Voices Bright Flags (Paperback)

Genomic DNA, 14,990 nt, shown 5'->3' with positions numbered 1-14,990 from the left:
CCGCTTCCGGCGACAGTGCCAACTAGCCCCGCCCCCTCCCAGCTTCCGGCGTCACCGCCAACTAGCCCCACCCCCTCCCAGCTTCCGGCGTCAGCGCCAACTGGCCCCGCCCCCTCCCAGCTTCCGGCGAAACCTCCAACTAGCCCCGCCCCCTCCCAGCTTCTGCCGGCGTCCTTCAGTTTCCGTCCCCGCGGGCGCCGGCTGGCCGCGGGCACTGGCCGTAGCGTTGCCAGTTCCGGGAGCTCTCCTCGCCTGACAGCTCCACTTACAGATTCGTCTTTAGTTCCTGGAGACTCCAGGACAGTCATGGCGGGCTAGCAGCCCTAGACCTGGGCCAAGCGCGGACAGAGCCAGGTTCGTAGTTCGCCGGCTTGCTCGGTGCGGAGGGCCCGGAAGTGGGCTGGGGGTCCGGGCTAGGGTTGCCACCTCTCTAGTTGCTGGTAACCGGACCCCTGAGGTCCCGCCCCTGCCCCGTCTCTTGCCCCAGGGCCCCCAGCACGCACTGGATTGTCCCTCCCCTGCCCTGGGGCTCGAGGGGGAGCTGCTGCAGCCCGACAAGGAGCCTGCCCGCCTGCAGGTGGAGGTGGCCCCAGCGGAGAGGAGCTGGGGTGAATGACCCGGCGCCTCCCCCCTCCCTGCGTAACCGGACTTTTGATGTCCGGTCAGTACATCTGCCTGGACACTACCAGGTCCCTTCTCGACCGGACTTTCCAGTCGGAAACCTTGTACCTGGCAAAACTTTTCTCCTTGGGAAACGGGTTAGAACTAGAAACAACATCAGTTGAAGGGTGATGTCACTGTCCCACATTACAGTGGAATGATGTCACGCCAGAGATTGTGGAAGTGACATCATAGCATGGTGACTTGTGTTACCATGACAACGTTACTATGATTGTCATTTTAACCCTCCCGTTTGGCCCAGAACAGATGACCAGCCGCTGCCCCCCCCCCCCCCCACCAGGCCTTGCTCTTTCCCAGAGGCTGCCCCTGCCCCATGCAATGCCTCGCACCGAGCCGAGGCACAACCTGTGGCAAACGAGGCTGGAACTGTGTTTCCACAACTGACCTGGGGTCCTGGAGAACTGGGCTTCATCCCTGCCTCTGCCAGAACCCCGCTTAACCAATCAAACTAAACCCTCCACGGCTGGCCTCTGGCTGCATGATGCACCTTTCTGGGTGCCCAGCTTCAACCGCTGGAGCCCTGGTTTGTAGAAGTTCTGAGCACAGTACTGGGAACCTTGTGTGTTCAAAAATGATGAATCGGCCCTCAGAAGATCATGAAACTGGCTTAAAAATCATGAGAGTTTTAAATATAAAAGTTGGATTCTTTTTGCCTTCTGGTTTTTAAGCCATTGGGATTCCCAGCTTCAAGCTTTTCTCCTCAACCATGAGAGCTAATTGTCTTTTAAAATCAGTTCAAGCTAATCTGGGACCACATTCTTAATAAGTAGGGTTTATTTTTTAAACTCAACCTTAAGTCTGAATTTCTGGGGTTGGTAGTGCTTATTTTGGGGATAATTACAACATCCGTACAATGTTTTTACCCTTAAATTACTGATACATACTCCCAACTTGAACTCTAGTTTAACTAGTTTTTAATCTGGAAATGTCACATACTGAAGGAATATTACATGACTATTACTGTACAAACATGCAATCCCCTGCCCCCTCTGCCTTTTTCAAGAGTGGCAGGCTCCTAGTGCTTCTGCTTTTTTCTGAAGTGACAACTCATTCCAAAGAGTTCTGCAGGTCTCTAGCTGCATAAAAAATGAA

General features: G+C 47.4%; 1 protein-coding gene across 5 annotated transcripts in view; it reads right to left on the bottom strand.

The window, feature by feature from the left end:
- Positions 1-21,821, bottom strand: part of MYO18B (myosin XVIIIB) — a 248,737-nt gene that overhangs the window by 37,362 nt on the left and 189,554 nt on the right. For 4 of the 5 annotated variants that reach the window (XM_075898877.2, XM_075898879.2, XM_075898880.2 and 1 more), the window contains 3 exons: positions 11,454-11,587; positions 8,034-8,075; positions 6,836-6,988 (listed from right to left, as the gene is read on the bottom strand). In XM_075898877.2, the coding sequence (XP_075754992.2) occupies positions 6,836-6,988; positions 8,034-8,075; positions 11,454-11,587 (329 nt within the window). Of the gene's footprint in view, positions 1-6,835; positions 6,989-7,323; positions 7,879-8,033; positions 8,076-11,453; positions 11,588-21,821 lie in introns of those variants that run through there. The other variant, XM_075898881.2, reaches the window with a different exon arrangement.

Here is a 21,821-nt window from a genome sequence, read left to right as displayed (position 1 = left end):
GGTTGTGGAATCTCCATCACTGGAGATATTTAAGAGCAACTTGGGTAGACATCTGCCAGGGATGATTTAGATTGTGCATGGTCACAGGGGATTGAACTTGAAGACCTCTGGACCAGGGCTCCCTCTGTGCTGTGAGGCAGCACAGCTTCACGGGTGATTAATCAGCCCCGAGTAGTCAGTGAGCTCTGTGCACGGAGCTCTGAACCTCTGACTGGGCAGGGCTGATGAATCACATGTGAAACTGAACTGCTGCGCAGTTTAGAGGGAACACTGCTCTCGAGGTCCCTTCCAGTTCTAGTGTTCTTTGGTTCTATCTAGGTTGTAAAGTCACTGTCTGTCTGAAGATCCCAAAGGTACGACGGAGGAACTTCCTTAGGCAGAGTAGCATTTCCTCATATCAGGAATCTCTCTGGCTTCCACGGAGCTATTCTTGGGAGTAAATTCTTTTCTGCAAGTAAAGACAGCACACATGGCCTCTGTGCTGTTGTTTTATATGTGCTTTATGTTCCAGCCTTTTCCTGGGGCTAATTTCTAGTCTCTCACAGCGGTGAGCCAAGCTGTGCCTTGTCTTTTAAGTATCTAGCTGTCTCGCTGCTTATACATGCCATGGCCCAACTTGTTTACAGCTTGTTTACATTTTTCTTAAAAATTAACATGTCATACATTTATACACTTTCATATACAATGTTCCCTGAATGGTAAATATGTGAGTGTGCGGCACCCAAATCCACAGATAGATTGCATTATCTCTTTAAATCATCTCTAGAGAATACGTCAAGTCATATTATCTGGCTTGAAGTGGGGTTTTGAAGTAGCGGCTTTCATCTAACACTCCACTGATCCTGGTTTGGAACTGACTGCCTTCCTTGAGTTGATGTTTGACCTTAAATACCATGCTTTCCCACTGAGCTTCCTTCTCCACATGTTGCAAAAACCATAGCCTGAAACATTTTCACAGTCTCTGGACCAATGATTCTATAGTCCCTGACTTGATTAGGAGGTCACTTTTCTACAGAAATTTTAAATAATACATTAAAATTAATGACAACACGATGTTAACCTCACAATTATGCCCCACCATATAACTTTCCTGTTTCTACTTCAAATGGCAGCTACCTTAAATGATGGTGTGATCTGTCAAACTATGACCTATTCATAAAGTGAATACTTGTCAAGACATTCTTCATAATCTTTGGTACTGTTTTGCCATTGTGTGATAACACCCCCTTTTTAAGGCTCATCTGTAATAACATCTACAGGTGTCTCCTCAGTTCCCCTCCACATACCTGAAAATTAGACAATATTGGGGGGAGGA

Poetry. VOICES BRIGHT FLAGS is a series of experiments in what is sometimes called public poetry, with the poet's country, America, and his relation to it, as the main theme. The poems approach America from a range of perspectives--political, historical, and personal--and in a range of styles and voices, with each voice planting its own flag, as it were, implying its own America. Together the poems form a partial (in both senses) mosaic, a discordant chorus, a succession of conversations and quarrels between the poet and the motley citizens of his imagination."The collection VOICES BRIGHT FLAGS could have been created only by a lover of texts--an avid consumer of histories, biographies, diaries, essays, articles, ledgers, novels and ephemera. It is a book of and for the old-fashioned reader, the one who will appreciate the precise prosodic dados and dove-tailings of the poet's craft."--from Heather McHugh's foreword"Geoffrey Brock's VOICES BRIGHT FLAGS is ambitious in the best sense of the term. The breadth of his subjects--from the first Western contact with the Hawaiian Islands, to ornithology, the buffalo nickel, and his young son's nightmares--makes the unity of vision behind the book all the more striking. There is insight here without self-consciousness, bold craft without showiness. VOICES BRIGHT FLAGS is a rich, important, and deeply humane collection."--Don Bogen"Geoffrey Brock's VOICES BRIGHT FLAGS is rooted in political emotions, not political opinions. It combines exquisite technical sophistication with plainspoken language attuned to the particulars of time and place, a combination put in service to a rich and troubled vision of America as both stubborn dream and dream-killing reality. If you're looking for poetry that is immersed in literary and social history while avoiding all the usual pieties and commonplaces about American culture in favor of keenly evoked and deeply felt experience, personal and collective, this book is for you."--Alan Shapiro" W]hile distinguishing himself as one of the pre-eminent translators of Italian poetry in this country, Brock showed himself with his first book, Weighing Light, also to be one of the most gifted of the younger formalists. His gift is on full display in the new book. Many of the poems in VOICES BRIGHT FLAGS take figures and events from American history as their subjects. It is a curious thing about old fashioned poetic form that not only is it best for humorous verse . but it accommodates historical subjects well and both reveals their symmetries and hints at their chaotic origins. This may be true of any poetry about a historical subject, from the Iliad to 'The Shield of Achilles.' In the book's first poem, 'Bryant Park at Dusk, ' Brock suggests that the act of reading will be his subject. He describes watching a woman reading on a park bench as the evening comes on. He sees how she looks away from her reading, then returns, still in a kind of revery. It is perhaps this revery of attention that his series of historical poems asks of us: a return to subjects we think we know already. The subjects of the poems range from Phillis Wheatley in England to the battle of Cold Harbor to the Westward Expansion to Anzio in World War II to the ivory-billed woodpecker and the passenger pigeon. Brock is such a good writer that you never wonder if he can sustain the poem."--Mark Jarman.